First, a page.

How political turmoil in Kazakhstan hits bitcoin


New Delhi (CNN Business) — The political turmoil in Kazakhstan is affecting the country’s vast bitcoin mining industry.

The Central Asian nation was plunged into chaos as violent protests over rising fuel prices left dozens dead and hundreds injured. As part of the chaos, internet and telecommunications outages have been reported across the country, and that is having an impact on local cryptocurrency mining operations, which are among the largest in the world.

Kazakhstan emerged as a popular mining hub last year after neighboring China cracked down on such activity. Chinese authorities said the restrictions were necessary to protect the country’s efforts to reduce carbon emissions.

What is cryptocurrency mining and why is Kazakhstan so important?

Cryptocurrency mining is a complicated process by which new coins are put into circulation. Mining requires high-powered computers to solve complex mathematical puzzles to create a new “block” on the blockchain. It requires significant computing power and electricity, and Kazakhstan, with its abundant energy resources, has become an attractive alternative to China for miners.

See how the crisis in Kazakhstan affects the world 0:48

Kazakhstan accounted for more than 18% of the global bitcoin network hashrate in August last year, the latest month for which data is available, according to the Cambridge Center for Alternative Finance. That is second only to the United States. Hashrate refers to the total computing power used to mine cryptocurrencies, according to CoinDesk.

It is not yet clear when internet services will be restored in Kazakhstan, so it is difficult to know how deep the impact will be for crypto miners. According to internet monitor Netblocks, connectivity had been down for 36 hours as of Friday morning.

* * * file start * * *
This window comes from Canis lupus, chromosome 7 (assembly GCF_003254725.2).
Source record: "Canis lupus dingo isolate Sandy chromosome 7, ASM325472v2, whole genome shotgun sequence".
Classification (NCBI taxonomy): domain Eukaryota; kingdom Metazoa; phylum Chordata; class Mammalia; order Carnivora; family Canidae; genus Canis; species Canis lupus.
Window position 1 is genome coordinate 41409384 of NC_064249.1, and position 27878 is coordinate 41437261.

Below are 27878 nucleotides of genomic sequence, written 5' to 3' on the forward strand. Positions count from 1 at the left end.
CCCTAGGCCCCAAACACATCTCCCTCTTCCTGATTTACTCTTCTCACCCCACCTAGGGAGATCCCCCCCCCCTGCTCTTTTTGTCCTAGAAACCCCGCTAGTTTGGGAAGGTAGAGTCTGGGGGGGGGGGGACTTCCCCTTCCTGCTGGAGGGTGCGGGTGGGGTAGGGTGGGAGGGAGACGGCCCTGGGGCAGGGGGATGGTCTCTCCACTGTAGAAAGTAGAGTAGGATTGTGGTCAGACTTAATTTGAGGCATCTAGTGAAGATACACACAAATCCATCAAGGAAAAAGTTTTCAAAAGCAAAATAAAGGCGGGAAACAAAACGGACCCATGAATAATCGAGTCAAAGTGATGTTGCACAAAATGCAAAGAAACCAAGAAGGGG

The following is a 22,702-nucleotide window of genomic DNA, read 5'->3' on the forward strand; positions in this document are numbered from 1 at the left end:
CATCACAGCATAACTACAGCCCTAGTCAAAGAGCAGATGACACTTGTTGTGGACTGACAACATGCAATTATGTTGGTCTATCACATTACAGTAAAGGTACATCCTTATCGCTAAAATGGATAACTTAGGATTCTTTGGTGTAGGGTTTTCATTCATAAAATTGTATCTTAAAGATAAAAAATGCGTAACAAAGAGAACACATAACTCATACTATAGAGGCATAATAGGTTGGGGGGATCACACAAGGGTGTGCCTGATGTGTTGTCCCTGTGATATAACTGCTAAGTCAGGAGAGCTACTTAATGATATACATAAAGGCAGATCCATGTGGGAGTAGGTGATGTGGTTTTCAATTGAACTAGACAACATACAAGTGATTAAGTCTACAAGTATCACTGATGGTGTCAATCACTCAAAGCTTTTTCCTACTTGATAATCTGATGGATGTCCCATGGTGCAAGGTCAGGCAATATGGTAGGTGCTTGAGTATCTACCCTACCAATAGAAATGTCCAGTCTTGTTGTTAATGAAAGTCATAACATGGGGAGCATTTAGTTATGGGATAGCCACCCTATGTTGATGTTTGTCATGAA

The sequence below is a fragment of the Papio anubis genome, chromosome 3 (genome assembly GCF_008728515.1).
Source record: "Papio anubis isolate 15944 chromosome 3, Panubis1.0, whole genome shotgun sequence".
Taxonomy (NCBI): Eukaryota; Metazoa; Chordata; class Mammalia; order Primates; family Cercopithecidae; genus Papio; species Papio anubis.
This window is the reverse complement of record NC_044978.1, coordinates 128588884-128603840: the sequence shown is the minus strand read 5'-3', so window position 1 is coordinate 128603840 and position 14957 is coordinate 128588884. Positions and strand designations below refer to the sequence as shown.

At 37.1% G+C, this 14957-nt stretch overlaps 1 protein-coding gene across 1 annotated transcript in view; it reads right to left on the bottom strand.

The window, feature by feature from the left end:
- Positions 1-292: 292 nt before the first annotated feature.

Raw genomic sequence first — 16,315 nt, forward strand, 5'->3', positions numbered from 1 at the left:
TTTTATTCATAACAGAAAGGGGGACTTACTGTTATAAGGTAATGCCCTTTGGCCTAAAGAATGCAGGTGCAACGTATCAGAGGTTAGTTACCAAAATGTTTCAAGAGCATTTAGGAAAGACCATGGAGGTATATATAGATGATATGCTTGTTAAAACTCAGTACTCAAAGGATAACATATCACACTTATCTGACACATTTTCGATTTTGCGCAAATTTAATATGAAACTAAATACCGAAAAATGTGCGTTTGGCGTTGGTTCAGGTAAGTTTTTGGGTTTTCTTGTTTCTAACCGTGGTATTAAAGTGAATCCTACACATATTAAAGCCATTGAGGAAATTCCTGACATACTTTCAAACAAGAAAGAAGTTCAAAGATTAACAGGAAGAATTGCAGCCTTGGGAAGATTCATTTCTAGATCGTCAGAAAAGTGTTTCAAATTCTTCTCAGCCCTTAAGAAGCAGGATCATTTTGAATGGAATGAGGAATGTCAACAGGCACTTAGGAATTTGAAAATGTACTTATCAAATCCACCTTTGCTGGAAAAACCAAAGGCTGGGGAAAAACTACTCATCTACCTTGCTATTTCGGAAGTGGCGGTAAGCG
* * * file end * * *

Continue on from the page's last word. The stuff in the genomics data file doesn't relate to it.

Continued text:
Just hours after the internet blackout, the hashrate saw a 12% drop, tweeted Larry Cermak, vice president of research at cryptocurrency website The Block.

Investors are getting nervous. The price of a single bitcoin fell to $42,000 on Friday, its lowest level since last September. The cryptocurrency has also come under pressure after the US Federal Reserve signaled it could undo economic stimulus more aggressively than investors expected.

Why did the protests start?

The protests in Kazakhstan started over an increase in fuel prices. But there are also other longstanding issues behind the public anger, such as income inequality and economic hardship, which have been exacerbated during the coronavirus pandemic, according to Human Rights Watch.

This uprising could prompt miners to now look elsewhere for their operations, according to Anirudh Rastogi, founder of tech law firm Ikigai Law, which works with cryptocurrency exchanges in India.

The countries that lead bitcoin mining 0:52

“Eventually it will all come down to miners finding the right hub for their activities,” he said. “They need a place with political stability and cheap electricity.”

Kazakhstan has already been struggling to cope with huge demands on its power grid due to the rise of crypto mining, the Financial Times reported in November. He added that power outages in the country have led to the closure of a major crypto mining farm.

According to Rastogi, such problems in major cryptocurrency hubs may force the industry to speed up the adoption of more sustainable technology for mining, which consumes much less electricity.



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